If a city could dream, Hong Kong would dream of Lamma.
Barely one mile off its seashore and forty five minutes away on a ferry trip across the channel, this small island’s vague outlines get blurred, inmersed in the everlasting mist dwelling the warm South China Sea. With its lethargic fishing life, wise and sober as forgetfulness, Lamma is the tranquil yin contrasting the ceaseless hustle and bustle of Hong Kong’s yang; the rest and calm of a lobulate pedestrian precinct, opposing the dizzy bedlam of rush and commotion; a natural forestry enclave against the vertical kingdom of steel and concrete; a modest, unpretentious economy antagonistic to the demanding tyranny of growth, consumption and finance.
Four ferry lines link, acoss the channel, the metropolitan area with the two small and quiet fishing ports in Lamma; and this very channel works at the same time as vague border and invisible barrier between the urgency, at one side, and the peacefulness at the other. Thus, once the passenger gets ashore, their first feeling will be the prevailing calmness here reigning, plus the relief for having left behind all urgency and haste; and if this is their first time in Lamma, very soon they’ll notice another pleasing fact: the total absence of engine vehicles: except for a few numbered and tiny delivery vans, only bicycles and pedestrians are allowed to move around the quiet, narrow streets and paths of the island. Lamma is certainly a resort, a relaxed place for rest.
Along the narrow lanes in the village there line up small shops and restaurants, besides the oft-repeated family lodgings; and though tourists abound, or even swarm at times, there being no lack of expats as well, the village has its own local life and flavour, little needing the foreigners: he who knows how to look beyond the showier stores and cafés, whose signs and prices are geared to the outsider customer, he will see a jolly and temperate permanent population of Asian citizens who chose to dwell this secluded spot, or who didn’t yield to Hong Kong’s glamour.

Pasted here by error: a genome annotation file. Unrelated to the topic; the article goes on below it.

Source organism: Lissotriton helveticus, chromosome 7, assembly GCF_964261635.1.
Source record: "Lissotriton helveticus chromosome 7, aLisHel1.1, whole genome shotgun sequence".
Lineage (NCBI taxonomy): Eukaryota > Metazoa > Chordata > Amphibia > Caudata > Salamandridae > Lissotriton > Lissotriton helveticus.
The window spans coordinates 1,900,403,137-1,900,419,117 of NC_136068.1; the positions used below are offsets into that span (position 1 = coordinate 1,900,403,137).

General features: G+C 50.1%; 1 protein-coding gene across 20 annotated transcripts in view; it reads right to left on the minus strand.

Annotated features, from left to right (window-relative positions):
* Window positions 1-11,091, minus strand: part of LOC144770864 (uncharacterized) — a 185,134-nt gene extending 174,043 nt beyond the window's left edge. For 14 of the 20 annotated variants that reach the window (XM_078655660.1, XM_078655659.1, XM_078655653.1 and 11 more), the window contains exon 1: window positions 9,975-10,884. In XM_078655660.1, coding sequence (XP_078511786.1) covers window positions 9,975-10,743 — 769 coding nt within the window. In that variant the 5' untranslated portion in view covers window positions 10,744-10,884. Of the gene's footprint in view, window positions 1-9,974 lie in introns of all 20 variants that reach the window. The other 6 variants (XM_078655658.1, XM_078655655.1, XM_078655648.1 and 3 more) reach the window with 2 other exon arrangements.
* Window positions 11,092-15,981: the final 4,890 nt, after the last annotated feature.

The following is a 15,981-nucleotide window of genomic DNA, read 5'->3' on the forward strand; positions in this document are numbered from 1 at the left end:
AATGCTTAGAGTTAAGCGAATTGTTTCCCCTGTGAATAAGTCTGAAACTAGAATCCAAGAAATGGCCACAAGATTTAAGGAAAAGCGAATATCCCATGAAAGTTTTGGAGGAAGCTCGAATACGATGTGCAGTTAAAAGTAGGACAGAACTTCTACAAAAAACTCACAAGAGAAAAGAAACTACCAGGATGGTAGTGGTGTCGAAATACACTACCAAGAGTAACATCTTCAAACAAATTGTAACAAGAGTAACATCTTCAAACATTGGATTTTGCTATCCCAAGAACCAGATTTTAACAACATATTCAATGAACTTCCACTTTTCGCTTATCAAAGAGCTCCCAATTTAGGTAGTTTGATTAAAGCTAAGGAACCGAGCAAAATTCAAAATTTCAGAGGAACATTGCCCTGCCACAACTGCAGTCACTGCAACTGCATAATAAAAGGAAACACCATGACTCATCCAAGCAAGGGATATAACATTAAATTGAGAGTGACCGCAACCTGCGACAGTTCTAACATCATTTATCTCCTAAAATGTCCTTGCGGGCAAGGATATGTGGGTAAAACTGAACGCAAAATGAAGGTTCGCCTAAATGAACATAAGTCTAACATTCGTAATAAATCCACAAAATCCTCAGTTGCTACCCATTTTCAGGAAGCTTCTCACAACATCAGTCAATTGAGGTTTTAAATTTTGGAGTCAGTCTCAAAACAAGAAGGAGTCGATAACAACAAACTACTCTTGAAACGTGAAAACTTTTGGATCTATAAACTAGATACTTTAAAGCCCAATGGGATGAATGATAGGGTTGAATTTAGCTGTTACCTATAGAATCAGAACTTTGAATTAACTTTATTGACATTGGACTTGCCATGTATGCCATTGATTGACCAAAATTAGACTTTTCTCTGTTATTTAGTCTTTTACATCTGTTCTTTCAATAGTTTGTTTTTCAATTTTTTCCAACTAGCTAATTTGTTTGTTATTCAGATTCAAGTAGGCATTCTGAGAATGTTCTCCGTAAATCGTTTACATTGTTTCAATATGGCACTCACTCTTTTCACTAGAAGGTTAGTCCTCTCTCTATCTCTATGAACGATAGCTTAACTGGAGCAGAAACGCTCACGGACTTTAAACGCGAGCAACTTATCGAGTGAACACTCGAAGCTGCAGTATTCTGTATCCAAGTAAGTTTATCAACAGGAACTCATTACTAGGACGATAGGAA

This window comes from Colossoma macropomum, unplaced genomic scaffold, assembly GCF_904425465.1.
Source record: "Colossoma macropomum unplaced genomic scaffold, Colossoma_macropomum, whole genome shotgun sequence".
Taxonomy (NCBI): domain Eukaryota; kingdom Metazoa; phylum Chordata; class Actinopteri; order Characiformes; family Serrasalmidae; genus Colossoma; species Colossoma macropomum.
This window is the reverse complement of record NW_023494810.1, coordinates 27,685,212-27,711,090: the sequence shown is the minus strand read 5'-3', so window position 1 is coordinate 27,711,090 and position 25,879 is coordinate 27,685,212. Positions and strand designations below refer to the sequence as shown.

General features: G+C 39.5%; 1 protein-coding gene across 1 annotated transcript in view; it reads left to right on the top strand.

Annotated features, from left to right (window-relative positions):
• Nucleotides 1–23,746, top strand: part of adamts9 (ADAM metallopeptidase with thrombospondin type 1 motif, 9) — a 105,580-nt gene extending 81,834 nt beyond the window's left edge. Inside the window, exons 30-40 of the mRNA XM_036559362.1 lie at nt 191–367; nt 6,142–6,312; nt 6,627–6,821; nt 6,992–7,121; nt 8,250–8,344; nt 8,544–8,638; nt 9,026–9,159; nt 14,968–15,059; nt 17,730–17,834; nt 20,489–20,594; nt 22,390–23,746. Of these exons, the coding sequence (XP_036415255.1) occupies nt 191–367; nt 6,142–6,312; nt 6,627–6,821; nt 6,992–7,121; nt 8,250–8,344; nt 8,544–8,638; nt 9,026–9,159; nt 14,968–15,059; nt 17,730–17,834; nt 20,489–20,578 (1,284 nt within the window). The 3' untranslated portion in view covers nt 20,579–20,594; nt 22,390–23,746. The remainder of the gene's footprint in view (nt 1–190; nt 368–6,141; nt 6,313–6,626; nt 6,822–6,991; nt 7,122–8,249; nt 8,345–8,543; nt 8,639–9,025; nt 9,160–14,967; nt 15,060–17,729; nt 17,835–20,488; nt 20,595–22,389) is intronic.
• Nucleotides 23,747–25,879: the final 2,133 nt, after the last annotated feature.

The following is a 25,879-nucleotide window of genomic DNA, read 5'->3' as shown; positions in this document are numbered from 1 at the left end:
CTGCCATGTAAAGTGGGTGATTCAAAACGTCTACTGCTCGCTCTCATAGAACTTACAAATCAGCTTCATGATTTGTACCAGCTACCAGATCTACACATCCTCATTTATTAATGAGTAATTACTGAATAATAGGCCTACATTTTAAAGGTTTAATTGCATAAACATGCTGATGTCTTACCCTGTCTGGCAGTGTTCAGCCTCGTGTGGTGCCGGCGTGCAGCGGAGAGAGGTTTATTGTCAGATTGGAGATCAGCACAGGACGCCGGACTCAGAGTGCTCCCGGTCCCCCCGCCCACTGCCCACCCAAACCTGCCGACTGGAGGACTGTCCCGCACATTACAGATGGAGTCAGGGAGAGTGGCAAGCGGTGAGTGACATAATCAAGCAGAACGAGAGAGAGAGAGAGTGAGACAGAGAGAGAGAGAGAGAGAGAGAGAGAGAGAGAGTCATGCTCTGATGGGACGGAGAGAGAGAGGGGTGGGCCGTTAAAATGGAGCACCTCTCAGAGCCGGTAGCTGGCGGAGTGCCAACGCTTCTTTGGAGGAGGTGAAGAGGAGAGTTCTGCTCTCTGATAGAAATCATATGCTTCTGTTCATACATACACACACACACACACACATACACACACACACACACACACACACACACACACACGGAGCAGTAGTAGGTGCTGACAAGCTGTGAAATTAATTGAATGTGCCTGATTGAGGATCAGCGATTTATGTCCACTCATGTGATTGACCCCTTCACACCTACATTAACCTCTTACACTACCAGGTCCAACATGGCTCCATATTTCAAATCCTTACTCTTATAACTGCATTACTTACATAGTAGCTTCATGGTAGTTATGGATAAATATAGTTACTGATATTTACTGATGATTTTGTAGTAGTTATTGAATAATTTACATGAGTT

From Yung Shue, the main village, my favourite walk goes three miles along the undulate path of steep slopes and varied landscapes that leads to the little fishing port of Sok Kwu, on the opposite shore of the island, where a dozen or more restaurants line up, offering to the visitor their exhibition of suggestive glass tanks full of fish and seafood, or their big coolers packed with chilled, captivating beer bottles.
For pleasing the laziest customers, Sok Kwu has its owy ferry shuttles straight to and from the metropoli, so that people can just arrive, lunch and leave in a fast vini, vidi, vinci; but I definitely prefer the double walk from Yung Shue, for awakening my thirst and hunger while going, and for helping my digestion while returning. Once back, I sit at some terrace for having a tea whilst watching the passers by.
So, thus the days fly in Lamma despite the paradoxical slowness of the hours; and this dual nature of time, this magical mountan of Thomas Mann, works upon me as a narcotic, making me feel that I’m not real, but rather as if it was Hong Kong who, by dreaming this island, dreamed also myself along.